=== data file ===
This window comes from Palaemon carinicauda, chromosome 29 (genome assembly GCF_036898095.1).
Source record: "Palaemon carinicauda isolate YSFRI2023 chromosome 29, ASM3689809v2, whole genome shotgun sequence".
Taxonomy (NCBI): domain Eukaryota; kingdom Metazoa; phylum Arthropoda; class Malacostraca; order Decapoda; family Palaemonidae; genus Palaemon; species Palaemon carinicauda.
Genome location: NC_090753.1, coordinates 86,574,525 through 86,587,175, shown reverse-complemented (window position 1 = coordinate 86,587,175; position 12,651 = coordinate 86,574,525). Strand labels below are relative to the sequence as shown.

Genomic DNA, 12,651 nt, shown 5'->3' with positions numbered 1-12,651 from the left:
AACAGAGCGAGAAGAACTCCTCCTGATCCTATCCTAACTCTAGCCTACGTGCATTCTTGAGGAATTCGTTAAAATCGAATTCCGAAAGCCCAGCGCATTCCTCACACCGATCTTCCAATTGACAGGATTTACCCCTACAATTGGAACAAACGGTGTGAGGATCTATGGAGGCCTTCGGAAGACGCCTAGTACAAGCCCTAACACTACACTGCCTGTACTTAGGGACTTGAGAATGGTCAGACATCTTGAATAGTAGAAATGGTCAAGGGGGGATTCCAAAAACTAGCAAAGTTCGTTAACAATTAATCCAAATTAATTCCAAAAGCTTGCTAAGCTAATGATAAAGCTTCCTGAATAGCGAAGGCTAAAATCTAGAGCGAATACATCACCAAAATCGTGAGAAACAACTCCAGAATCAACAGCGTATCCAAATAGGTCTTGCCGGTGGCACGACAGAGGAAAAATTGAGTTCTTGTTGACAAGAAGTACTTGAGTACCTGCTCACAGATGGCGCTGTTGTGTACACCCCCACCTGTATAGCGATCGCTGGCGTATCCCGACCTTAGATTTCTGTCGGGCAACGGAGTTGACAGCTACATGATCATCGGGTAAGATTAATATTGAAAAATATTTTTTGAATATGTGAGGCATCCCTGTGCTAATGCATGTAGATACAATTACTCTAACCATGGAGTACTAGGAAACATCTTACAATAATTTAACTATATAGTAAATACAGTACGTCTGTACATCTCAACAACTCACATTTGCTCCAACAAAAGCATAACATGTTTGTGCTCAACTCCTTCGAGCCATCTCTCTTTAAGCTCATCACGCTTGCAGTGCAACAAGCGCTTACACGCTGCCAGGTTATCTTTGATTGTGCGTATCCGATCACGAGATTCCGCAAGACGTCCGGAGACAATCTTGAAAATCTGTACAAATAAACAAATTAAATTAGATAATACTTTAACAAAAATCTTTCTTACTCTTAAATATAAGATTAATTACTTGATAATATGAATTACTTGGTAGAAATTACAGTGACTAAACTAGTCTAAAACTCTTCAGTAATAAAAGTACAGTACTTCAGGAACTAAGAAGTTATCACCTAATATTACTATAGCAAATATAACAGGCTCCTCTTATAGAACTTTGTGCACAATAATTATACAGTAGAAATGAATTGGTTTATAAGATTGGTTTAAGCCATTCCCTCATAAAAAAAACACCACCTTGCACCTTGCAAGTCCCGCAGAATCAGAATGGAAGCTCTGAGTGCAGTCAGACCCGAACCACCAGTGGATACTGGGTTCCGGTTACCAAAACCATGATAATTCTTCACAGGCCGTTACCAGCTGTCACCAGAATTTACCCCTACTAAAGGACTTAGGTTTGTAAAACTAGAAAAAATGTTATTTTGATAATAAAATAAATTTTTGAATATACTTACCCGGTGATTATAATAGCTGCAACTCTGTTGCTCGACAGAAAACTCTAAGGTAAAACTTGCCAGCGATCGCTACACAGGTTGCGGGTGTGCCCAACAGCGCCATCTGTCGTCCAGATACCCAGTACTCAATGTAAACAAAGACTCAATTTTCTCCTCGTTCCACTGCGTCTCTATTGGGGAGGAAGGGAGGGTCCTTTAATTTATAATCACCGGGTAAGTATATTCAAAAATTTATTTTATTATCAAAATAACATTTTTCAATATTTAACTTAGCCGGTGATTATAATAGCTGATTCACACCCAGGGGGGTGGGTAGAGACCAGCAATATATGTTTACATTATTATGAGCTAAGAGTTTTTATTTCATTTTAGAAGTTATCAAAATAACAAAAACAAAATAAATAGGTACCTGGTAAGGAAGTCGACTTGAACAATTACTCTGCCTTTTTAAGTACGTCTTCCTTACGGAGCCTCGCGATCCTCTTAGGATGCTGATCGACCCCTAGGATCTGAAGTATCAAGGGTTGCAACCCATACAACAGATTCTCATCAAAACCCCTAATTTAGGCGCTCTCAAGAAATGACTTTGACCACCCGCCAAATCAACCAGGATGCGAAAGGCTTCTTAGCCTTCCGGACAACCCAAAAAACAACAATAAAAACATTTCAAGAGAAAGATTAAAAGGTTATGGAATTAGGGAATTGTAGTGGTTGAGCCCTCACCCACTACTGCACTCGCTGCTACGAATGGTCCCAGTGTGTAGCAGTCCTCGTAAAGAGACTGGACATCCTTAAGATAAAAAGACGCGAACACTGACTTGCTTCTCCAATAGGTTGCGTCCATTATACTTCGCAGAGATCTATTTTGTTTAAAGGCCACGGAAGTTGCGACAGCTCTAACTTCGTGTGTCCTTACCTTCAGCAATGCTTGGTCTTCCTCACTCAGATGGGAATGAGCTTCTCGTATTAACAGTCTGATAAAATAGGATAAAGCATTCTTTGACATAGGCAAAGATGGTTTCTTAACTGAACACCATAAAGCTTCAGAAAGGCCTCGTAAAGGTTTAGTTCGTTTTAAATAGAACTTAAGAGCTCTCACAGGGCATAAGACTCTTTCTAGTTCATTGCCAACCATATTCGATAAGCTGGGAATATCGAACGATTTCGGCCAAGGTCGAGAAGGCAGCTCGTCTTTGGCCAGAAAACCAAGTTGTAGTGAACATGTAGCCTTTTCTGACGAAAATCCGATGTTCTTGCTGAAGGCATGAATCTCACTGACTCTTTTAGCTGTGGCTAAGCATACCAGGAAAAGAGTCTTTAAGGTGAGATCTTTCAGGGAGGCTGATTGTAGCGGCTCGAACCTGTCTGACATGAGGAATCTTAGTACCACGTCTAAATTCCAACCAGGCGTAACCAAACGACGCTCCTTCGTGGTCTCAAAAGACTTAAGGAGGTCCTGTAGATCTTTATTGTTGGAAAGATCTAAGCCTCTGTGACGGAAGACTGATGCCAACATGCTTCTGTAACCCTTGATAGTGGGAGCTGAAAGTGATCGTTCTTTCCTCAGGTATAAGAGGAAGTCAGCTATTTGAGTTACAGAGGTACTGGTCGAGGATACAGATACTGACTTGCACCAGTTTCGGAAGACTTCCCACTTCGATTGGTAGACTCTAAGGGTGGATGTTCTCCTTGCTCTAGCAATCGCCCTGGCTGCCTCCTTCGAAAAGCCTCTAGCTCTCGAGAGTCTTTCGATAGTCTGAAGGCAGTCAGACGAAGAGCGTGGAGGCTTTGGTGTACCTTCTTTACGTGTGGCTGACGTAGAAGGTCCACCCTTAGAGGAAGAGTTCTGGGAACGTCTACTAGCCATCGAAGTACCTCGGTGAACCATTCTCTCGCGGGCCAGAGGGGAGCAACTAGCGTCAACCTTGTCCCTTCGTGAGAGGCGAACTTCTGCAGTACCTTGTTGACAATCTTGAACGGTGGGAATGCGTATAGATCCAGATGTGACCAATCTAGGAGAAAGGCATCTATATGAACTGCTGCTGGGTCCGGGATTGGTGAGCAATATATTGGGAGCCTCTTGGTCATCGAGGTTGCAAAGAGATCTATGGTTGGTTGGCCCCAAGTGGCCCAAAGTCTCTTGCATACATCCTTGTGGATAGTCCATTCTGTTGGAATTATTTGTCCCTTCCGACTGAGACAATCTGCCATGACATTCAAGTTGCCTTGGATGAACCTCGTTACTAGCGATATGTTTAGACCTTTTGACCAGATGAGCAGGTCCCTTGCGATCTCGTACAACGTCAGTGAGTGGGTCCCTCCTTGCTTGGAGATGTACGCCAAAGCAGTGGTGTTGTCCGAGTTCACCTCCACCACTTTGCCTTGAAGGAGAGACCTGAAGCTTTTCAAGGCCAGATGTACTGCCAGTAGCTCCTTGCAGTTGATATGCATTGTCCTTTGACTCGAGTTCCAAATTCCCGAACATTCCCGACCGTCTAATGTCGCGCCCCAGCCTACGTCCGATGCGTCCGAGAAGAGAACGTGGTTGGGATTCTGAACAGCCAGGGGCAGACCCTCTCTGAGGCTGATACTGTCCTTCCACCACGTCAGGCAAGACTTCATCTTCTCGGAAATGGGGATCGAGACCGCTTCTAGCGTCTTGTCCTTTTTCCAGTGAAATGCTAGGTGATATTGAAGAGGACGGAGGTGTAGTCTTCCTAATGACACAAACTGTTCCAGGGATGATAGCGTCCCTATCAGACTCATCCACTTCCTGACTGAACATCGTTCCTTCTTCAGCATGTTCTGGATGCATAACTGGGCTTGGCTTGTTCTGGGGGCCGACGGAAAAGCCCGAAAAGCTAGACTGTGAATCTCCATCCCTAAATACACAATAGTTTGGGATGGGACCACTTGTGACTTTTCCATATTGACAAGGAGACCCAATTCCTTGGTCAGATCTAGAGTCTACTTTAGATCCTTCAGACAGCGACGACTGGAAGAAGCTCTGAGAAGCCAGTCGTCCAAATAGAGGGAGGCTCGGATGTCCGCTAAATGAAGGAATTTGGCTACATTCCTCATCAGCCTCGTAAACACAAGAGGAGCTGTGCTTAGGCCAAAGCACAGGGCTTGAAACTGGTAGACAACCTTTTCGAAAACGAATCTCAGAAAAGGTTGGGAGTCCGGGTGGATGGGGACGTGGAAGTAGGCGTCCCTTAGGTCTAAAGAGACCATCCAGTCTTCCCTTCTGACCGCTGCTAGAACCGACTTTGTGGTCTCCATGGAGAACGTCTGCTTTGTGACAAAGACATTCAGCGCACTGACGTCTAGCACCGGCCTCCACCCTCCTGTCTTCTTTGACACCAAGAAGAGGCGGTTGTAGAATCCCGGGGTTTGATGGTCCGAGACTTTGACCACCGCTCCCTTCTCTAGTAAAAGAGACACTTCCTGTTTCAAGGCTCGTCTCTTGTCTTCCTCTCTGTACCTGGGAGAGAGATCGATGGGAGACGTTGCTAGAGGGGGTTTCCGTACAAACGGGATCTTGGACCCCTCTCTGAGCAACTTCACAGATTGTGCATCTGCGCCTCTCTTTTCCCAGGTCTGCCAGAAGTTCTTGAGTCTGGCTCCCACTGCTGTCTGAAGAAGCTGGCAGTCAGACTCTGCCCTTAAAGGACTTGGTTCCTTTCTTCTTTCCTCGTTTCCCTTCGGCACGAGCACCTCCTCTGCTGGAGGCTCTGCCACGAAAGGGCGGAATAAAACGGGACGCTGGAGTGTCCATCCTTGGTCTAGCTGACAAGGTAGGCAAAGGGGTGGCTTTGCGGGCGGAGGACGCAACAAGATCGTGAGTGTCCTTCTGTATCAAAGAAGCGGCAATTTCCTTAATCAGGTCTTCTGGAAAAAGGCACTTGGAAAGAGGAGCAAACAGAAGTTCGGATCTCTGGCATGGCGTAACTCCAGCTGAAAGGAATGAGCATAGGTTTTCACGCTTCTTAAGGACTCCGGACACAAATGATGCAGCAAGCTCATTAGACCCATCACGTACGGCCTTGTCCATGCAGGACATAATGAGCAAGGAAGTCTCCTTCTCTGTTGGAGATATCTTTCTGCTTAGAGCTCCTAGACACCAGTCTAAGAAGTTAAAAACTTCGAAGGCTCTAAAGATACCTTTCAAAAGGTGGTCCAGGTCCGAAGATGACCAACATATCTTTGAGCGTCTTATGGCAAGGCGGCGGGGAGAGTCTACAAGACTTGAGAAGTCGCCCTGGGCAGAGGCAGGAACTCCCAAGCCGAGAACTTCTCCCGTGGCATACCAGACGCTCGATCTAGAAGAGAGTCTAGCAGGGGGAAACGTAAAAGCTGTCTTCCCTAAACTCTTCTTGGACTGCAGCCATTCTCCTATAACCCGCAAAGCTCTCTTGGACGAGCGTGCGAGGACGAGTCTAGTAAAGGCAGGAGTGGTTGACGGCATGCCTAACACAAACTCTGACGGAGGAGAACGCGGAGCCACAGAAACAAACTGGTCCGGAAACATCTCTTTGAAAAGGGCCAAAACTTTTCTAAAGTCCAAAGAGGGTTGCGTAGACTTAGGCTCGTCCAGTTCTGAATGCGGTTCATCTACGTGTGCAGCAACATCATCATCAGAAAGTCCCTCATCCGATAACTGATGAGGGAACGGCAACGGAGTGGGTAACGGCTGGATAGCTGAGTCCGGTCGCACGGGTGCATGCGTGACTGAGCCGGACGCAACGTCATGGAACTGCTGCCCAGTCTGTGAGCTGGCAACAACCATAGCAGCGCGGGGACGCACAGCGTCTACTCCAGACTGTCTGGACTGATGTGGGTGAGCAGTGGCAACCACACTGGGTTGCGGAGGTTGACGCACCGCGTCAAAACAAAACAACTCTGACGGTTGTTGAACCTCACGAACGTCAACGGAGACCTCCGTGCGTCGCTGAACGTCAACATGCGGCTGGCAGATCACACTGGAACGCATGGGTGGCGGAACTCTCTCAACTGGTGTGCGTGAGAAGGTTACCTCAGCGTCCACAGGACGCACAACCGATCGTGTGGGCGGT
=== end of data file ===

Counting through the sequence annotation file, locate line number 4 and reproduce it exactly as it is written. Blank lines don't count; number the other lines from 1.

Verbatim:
Genome location: NC_090753.1, coordinates 86,574,525 through 86,587,175, shown reverse-complemented (window position 1 = coordinate 86,587,175; position 12,651 = coordinate 86,574,525). Strand labels below are relative to the sequence as shown.